On Oct. 7, 2010, U.S. District Judge George Steeh, a Bill Clinton appointee to the Eastern District of Michigan, ruled that Congress can impose the individual mandate portion of the health care law under a Commerce Clause argument.

Liberty University vs. Timothy Geithner

Nov. 30, 2010, in the Western District of Virginia, U.S. District Judge Norman Moon, another Clinton appointee, also ruled the law constitutional under the Commerce Clause.

So these two decisions went Obama’s way. But the next two did not.

Commonwealth of Virgina vs. Kathleen Sebelius

Dec. 13, 2010, U.S. District Judge Henry E. Hudson, a President George W. Bush appointee, wrote that “despite laudable intentions of Congress in enacting a comprehensive transformative health care regime, the legislative process must still operate within constitutional bounds.” “Neither the Supreme Court nor any federal circuit court of appeals has extended Commerce Clause powers to compel an individual to involuntarily enter the stream of commerce by purchasing a commodity in the private market,” Hudson wrote. “In doing so, the enactment of the Minimum Essential Coverage provision exceeds the Commerce Clause powers vested in Congress under Article I.”

State of Florida vs. United States Department of Health and Human Services

Jan. 31., 2011, This ruling made the biggest headlines, unavoidably so as it is the most significant. In a case brought by 26 states challenging the health care law, Senior U.S. District Judge Roger Vinson of Pensacola, Fla., a Ronald Reagan appointee, issued a sweeping ruling, that the individual mandate is unconstitutional and so entwined with the rest of the law that the entire thing should be thrown out ,specifically due to be written without a “severability clause”.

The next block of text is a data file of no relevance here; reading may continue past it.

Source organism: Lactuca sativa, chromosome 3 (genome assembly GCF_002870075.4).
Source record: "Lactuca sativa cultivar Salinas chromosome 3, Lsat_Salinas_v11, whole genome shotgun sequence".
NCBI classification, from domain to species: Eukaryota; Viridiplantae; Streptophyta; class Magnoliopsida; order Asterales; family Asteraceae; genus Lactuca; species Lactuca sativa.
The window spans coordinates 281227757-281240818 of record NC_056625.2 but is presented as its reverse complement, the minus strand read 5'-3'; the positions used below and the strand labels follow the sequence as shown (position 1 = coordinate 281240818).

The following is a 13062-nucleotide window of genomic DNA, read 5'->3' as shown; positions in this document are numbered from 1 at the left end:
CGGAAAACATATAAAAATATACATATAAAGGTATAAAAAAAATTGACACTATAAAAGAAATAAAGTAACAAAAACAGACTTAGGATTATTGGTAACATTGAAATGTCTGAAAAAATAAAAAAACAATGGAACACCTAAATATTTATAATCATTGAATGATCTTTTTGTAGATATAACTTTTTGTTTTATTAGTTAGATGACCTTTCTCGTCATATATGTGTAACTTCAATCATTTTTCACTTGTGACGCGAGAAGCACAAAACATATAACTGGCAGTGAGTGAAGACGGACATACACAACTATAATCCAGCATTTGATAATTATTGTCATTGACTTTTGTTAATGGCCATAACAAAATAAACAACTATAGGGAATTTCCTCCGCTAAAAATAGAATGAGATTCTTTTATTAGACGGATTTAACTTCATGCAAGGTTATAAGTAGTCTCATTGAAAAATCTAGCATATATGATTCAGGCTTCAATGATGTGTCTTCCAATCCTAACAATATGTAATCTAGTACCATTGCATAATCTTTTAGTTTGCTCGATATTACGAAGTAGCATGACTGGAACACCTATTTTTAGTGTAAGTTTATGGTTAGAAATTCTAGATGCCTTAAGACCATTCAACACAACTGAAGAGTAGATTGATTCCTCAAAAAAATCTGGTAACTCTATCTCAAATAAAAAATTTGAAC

“In the final analysis, this Act has been analogized to a finely crafted watch, and that seems to fit. It has approximately 450 separate pieces, but one essential piece (the individual mandate) is defective and must be removed,” Vinson wrote. “It cannot function as originally designed. There are simply too many moving parts in the Act and too many provisions dependent (directly and indirectly) on the individual mandate and other health insurance provisions — which, as noted, were the chief engines that drove the entire legislative effort — for me to try and dissect out the proper from the improper, and the able-to-stand-alone from the unable-to-stand-alone. Such a quasi-legislative undertaking would be particularly inappropriate in light of the fact that any statute that might conceivably be left over after this analysis is complete would plainly not serve Congress’ main purpose and primary objective in passing the Act. The statute is, after all, called “The Patient Protection and Affordable Care Act,” not “The Abstinence Education and Bone Marrow Density Testing Act.” The Act, like a defectively designed watch, needs to be redesigned and reconstructed by the watchmaker.”